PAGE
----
Four More Challenges (And Solutions) For Human Resources Professionals In 2024



With 2024 well underway, I have decided to cover a few more of the challenges that may confront Human Resources Leaders this year.  It is looking to be a dynamic period in the professional environment in general, and Human Resources has a unique position allowing them to approach organizational developments from a variety of different angles.  Of course, not all of these challenges are urgent, and priorities vary for each Human Resources Professional.  However, a concerted effort towards addressing some of these issues for your organization may go a long way.

Challenge 1 – Communication Across Age Groups

The newest working generation – Gen Z – entered the workforce under the unique conditions of COVID-19, which deeply affected nearly all aspects of the professional world through remote work (see my book here for my information). Every generation of workers, from Gen Z to Baby Boomers to Traditionalists, have been shaped professionally by their times and situations.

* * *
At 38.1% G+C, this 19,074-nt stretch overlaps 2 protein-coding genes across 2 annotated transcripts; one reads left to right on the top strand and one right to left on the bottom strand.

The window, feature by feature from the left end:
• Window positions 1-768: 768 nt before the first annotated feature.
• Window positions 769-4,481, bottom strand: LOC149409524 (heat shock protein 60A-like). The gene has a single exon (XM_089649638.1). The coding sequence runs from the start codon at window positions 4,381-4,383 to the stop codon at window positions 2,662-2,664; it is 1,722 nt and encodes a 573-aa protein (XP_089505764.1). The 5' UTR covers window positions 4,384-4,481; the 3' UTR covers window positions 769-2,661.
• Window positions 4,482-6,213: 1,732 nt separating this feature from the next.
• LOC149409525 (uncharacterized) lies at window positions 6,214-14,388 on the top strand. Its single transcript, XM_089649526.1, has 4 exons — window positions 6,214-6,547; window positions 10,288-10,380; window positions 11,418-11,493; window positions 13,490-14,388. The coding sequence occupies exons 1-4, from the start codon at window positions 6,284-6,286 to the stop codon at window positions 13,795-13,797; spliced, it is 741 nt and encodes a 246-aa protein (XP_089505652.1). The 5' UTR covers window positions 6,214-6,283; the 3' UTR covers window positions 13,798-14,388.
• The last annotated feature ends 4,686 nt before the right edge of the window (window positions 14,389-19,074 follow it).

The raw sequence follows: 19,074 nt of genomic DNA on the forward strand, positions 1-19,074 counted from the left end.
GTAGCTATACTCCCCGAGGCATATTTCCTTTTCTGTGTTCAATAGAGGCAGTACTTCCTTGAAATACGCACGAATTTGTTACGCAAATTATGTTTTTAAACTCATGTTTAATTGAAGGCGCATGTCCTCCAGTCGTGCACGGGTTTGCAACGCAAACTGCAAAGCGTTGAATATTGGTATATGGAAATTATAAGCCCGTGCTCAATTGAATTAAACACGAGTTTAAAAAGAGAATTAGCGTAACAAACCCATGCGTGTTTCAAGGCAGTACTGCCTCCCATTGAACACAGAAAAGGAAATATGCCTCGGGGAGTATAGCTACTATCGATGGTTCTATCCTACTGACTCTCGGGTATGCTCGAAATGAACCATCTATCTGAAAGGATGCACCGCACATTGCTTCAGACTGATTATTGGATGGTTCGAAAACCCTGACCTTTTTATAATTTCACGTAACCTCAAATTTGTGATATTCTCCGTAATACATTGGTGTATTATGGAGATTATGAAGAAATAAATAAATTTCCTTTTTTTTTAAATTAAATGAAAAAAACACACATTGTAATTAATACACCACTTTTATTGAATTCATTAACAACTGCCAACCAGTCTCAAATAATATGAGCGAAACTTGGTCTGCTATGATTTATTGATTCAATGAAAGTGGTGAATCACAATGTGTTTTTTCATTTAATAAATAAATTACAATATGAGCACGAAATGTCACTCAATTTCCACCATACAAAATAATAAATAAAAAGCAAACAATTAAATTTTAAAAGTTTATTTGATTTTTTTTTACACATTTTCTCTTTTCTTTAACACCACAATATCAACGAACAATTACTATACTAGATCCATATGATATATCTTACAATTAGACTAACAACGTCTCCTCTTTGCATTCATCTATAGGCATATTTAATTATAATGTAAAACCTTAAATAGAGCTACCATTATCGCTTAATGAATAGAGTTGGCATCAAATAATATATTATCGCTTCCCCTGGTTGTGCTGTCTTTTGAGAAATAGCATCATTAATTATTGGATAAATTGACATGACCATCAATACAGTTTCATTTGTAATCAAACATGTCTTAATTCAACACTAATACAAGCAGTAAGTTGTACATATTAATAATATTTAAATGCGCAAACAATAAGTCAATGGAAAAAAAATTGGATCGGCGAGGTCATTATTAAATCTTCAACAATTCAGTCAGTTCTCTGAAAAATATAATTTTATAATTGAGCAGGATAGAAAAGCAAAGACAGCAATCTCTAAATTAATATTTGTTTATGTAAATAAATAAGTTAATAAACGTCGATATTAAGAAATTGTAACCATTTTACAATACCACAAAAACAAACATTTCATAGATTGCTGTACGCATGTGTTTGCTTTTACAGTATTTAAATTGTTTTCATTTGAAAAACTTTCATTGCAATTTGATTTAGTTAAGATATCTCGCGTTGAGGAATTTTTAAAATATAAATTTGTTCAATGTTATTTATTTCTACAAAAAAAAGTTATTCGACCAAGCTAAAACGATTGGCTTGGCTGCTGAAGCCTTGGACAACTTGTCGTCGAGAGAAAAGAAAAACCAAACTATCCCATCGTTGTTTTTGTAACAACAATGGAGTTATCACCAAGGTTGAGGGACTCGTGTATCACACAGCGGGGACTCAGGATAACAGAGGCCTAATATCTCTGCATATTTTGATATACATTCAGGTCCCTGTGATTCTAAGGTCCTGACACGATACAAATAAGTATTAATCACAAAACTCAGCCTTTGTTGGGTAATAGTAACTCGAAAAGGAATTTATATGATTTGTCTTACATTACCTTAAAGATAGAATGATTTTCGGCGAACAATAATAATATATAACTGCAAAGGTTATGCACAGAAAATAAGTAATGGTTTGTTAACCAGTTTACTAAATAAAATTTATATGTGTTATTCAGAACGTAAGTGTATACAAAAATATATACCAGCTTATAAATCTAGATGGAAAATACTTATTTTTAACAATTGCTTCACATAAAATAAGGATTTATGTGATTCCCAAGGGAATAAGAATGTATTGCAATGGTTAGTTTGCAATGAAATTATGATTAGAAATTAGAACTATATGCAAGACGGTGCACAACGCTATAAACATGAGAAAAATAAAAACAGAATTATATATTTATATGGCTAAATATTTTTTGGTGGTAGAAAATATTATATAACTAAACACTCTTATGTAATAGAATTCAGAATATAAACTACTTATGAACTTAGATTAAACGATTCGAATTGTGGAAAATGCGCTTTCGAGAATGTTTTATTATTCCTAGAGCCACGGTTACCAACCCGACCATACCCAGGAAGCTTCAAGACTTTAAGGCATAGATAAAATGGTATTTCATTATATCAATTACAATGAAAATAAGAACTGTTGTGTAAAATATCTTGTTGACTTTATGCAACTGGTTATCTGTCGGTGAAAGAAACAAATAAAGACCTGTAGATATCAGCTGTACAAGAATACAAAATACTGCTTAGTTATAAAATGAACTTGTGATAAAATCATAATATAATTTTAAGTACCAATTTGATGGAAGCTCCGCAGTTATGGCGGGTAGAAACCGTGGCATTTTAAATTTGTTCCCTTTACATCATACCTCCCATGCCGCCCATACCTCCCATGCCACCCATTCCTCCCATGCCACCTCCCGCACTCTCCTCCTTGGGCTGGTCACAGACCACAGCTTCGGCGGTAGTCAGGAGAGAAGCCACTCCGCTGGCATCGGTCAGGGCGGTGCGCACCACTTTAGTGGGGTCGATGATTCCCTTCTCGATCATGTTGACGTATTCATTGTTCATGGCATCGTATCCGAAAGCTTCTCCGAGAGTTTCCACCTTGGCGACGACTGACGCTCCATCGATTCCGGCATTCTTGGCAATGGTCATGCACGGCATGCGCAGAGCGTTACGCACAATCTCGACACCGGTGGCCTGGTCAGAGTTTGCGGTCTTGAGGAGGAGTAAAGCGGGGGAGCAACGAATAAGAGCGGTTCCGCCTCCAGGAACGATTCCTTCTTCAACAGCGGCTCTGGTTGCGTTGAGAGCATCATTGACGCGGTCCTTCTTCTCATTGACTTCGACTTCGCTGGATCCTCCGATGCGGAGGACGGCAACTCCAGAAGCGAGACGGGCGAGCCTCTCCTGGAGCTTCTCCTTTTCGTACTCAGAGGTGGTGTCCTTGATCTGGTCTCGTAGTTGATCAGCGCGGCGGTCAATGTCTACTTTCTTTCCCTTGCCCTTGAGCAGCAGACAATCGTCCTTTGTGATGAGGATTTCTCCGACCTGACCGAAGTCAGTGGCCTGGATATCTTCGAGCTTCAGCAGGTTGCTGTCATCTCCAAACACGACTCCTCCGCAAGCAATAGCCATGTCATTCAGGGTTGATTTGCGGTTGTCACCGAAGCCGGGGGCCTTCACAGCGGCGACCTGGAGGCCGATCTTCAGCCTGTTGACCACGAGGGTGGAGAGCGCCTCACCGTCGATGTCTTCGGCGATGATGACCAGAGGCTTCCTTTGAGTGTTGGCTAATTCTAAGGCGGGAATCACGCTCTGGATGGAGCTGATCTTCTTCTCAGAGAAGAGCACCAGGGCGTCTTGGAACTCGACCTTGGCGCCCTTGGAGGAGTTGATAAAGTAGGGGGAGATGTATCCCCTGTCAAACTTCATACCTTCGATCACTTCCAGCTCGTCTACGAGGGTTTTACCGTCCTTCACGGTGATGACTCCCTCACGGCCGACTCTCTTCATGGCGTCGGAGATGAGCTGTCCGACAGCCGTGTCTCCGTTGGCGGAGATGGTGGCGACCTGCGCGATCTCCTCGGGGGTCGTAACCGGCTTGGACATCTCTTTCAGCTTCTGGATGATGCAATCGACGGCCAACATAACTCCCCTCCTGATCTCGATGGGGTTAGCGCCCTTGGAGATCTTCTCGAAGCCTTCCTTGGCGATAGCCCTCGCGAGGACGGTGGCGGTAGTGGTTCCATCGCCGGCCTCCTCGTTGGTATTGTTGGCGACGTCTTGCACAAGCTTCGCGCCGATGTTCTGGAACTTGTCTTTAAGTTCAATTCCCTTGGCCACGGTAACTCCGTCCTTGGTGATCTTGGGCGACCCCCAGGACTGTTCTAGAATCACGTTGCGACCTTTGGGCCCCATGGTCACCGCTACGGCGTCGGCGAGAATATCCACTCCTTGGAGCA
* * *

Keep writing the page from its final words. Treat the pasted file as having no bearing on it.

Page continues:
The result of this challenge is that different generations often have very different values and can perceive each other through a variety of stereotypes.  Newsweek, for example, reports significantly negative perceptions of Gen Z across mainly older business owners.[i]  For different generations with separate outlooks and perceptions of the professional world, cooperation is a must, and conflict can and will harm workplace morale.

Solution 1 – Mentoring!

There are several solutions to the generation gap in the workplace, but mentoring has the most potential for mutual benefit.  Having an older and experienced employee mentor a younger employee is a great way to close generational gaps.  Naturally, newer hires will benefit from connections and continuous learning even after formal “training” has concluded.  Finding an older, more experienced employee to mentor them is a great way to foster continuous growth.  Human Resources Departments are well-suited to facilitate mentoring and ensure its proper execution within an organization.